Hang out to dry: Resetting alcohol intake
For centuries, alcohol has been used to celebrate successes and calm stresses. We all create automatic habits, some related to alcohol—perhaps opening a beer when your team’s playing or enjoying a glass of wine every evening. A new year is a great time to step back and observe the effects that alcohol has on your life.
What are some of the downsides of alcohol to your body? Here are three, some more hidden than others:
A toxin. Alcohol is a toxin to the body, and therefore, overindulging comes with a few consequences. The body priorities the breakdown and excretion of alcohol as soon as it enters the body. This puts a hold on the digestion of food calories for later digestion or to be stored into fat cells, leading to an increased risk for weight gain and fatty-liver disease over time.
Weight gain. Alcohol, surprisingly, is higher in calories (3 more calories per gram) than carbohydrates or proteins. People also tend to overeat once they’ve had a bit of alcohol, especially on an empty stomach.
Sleep disrupter. Alcohol can impact your sleep. While it tends to have a sedative effect and can help people fall asleep, studies suggest that the breakdown of alcohol interferes with the later, restorative REM phase of sleep. This can make you more restless in the second half of the night, leading to issues the next day with concentration, memory recall and low energy.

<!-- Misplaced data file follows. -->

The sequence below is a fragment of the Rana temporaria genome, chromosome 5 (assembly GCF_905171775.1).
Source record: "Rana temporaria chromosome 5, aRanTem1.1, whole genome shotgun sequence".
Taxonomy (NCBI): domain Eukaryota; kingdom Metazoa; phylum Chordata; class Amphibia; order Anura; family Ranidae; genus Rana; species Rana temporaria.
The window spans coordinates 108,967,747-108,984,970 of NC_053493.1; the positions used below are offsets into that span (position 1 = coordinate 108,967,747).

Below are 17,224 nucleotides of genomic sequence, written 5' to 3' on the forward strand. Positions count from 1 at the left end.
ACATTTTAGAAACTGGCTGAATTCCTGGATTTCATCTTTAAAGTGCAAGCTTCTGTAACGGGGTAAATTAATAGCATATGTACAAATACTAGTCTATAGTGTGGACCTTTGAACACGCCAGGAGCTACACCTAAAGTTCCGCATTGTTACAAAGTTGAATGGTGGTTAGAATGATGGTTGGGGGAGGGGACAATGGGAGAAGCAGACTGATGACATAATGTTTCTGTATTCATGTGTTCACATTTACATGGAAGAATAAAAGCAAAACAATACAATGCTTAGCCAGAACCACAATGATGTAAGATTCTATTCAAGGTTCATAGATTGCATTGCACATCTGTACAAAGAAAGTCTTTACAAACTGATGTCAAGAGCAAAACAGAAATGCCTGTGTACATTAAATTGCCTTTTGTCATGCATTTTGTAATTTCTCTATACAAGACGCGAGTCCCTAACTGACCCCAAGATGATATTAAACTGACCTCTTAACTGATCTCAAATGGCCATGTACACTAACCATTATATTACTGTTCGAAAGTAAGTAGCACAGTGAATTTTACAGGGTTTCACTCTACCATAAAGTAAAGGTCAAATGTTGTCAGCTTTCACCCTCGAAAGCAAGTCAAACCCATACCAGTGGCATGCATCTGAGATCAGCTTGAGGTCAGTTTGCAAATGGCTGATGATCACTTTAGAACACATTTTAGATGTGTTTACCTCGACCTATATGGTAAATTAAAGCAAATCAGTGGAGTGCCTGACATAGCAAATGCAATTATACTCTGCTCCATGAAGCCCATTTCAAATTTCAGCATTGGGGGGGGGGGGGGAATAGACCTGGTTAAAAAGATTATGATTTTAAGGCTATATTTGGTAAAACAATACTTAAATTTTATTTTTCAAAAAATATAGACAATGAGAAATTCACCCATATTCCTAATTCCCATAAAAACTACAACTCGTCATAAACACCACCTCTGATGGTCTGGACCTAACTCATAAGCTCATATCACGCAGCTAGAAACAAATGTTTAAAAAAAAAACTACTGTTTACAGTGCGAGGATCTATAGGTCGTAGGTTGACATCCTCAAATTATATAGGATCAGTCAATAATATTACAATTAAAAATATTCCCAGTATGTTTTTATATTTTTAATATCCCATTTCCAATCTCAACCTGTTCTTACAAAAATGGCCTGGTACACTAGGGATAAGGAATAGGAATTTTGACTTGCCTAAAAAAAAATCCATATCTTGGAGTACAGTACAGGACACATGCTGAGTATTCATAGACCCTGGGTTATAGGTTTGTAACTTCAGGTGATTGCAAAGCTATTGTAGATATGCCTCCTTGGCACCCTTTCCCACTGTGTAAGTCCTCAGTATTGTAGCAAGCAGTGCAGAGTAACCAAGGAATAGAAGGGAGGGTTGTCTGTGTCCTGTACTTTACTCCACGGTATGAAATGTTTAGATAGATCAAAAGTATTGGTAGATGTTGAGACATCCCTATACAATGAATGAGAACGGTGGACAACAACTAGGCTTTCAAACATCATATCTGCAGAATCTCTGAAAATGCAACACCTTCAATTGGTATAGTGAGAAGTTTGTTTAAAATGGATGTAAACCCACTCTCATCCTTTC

Making a change can be a challenge. Some people do well quitting cold turkey, like with the “Dry January” movement. Here are some ways to ease into a changed relationship with alcohol:
- Add a glass of seltzer or plain water in between alcoholic beverages. You’ll stay better hydrated, plus your hands will stay busy!
- Track the times of day that you tend to drink, and see if you can hold off for 1 hour before taking a drink.
- Check your favorite drink’s alcohol content, and find something similar with a lower percentage.
- Find a support person or counselor to help you work through barriers to change and to assist with sticking to your goals.
- Try one of our mocktails (see boxed list below)
Once you’ve started making a change, you will likely experience better sleep, more energy and perhaps weight loss. Your may also find positive changes in your mood. If you’re eliminating large amounts of alcohol over the long term, it can lower your risk for chronic diseases like dementia, heart disease and many types of cancer. You’ll also save money!
If you think you’d benefit from support in making a change and overcoming barriers, PacMed has a wide range of professionals in our Behavioral Medicine team.
One mocktail please, shaken, not stirred.
A mocktail is a cocktail without the alcohol. Give one a try!*
- Citrus Mimosa—orange, grapefruit or pomegranate juice mixed with flavored seltzer water or sparkling cider.
- Pomegranate Mojito—mint, lime, soda water and a splash of pomegranate juice and/or limeade!
- Blueberry Mojito Mocktail—sweet, minty and fresh
- Virgin Bloody Mary—so many bold flavors, you might not miss the vodka!
- Virgin Moscow Mule—try infusing the simple syrup with rosemary
- A non-alcoholic beer … or a seltzer flavored with hops from Lagunitas Brewing Co.
- An after-dinner digestive—like calming chamomile tea or a Tazo dessert tea
*Many recipes call for simple syrup, which is a cinch to make.